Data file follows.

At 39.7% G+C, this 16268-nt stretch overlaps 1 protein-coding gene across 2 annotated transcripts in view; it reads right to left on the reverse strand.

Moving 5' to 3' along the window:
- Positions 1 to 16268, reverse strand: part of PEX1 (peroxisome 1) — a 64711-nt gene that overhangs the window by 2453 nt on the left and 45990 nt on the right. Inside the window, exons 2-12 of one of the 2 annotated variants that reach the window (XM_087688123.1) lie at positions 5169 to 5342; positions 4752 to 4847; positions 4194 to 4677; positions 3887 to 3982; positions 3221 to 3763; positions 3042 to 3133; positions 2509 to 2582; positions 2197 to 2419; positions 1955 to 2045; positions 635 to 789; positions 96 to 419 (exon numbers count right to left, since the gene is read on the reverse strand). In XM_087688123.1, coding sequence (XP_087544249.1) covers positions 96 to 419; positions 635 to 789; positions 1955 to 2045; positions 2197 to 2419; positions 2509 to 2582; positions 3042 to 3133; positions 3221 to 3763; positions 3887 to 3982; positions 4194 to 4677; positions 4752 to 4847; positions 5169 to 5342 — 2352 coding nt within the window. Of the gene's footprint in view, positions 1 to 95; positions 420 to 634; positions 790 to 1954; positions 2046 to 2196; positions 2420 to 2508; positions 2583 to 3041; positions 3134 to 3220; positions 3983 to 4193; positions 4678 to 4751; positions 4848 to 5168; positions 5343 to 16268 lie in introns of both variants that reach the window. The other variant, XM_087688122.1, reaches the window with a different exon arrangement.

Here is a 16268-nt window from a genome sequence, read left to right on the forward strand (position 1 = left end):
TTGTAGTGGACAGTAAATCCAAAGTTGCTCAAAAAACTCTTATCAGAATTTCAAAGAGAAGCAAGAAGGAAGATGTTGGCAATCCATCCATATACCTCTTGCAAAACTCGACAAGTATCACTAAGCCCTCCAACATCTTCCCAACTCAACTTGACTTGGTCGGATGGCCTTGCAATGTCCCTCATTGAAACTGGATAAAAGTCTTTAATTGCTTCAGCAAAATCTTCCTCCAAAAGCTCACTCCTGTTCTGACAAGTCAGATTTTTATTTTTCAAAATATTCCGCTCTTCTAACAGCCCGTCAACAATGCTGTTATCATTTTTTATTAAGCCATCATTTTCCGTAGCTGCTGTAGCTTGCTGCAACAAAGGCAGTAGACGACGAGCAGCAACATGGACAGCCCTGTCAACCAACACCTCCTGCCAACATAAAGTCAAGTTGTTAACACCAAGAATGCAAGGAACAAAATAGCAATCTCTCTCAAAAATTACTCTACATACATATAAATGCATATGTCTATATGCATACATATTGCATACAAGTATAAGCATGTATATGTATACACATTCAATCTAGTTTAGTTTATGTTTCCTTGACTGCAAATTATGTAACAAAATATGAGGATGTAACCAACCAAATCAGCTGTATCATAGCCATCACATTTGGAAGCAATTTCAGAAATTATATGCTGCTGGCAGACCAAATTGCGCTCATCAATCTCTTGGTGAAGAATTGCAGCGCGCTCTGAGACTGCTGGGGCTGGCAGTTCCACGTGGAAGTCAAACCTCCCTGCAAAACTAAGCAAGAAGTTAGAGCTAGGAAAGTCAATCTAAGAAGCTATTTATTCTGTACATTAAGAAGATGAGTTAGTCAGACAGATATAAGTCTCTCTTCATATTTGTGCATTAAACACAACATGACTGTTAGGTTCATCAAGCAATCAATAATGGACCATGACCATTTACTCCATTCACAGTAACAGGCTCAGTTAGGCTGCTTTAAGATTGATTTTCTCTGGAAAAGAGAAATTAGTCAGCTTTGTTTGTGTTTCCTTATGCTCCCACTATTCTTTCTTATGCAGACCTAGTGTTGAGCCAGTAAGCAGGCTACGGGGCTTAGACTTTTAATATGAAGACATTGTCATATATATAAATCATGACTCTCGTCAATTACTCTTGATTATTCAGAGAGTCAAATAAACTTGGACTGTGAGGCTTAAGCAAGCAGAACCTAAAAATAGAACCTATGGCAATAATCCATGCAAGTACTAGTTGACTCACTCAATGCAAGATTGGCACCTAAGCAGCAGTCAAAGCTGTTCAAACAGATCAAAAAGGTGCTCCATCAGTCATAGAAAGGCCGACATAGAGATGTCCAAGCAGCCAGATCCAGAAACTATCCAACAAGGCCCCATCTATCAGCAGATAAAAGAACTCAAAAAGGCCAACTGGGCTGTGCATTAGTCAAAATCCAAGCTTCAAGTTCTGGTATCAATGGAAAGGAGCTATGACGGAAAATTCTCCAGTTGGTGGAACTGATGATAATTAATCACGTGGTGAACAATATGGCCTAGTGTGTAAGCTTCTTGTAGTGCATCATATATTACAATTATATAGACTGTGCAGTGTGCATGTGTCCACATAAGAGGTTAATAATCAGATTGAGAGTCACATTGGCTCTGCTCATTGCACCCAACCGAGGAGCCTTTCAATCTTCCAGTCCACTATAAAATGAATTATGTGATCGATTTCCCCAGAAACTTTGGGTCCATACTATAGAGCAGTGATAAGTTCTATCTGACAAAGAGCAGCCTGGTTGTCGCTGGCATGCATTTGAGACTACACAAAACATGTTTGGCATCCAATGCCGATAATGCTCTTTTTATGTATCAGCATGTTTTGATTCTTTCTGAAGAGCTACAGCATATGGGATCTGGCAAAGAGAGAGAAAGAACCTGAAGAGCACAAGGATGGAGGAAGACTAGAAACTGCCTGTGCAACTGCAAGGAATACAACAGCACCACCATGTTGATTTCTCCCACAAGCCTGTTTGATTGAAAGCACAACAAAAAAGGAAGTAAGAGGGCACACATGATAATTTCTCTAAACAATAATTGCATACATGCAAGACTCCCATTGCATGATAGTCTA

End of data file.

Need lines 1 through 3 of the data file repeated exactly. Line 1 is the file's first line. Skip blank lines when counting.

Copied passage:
At 39.7% G+C, this 16268-nt stretch overlaps 1 protein-coding gene across 2 annotated transcripts in view; it reads right to left on the reverse strand.

Moving 5' to 3' along the window:
- Positions 1 to 16268, reverse strand: part of PEX1 (peroxisome 1) — a 64711-nt gene that overhangs the window by 2453 nt on the left and 45990 nt on the right. Inside the window, exons 2-12 of one of the 2 annotated variants that reach the window (XM_087688123.1) lie at positions 5169 to 5342; positions 4752 to 4847; positions 4194 to 4677; positions 3887 to 3982; positions 3221 to 3763; positions 3042 to 3133; positions 2509 to 2582; positions 2197 to 2419; positions 1955 to 2045; positions 635 to 789; positions 96 to 419 (exon numbers count right to left, since the gene is read on the reverse strand). In XM_087688123.1, coding sequence (XP_087544249.1) covers positions 96 to 419; positions 635 to 789; positions 1955 to 2045; positions 2197 to 2419; positions 2509 to 2582; positions 3042 to 3133; positions 3221 to 3763; positions 3887 to 3982; positions 4194 to 4677; positions 4752 to 4847; positions 5169 to 5342 — 2352 coding nt within the window. Of the gene's footprint in view, positions 1 to 95; positions 420 to 634; positions 790 to 1954; positions 2046 to 2196; positions 2420 to 2508; positions 2583 to 3041; positions 3134 to 3220; positions 3983 to 4193; positions 4678 to 4751; positions 4848 to 5168; positions 5343 to 16268 lie in introns of both variants that reach the window. The other variant, XM_087688122.1, reaches the window with a different exon arrangement.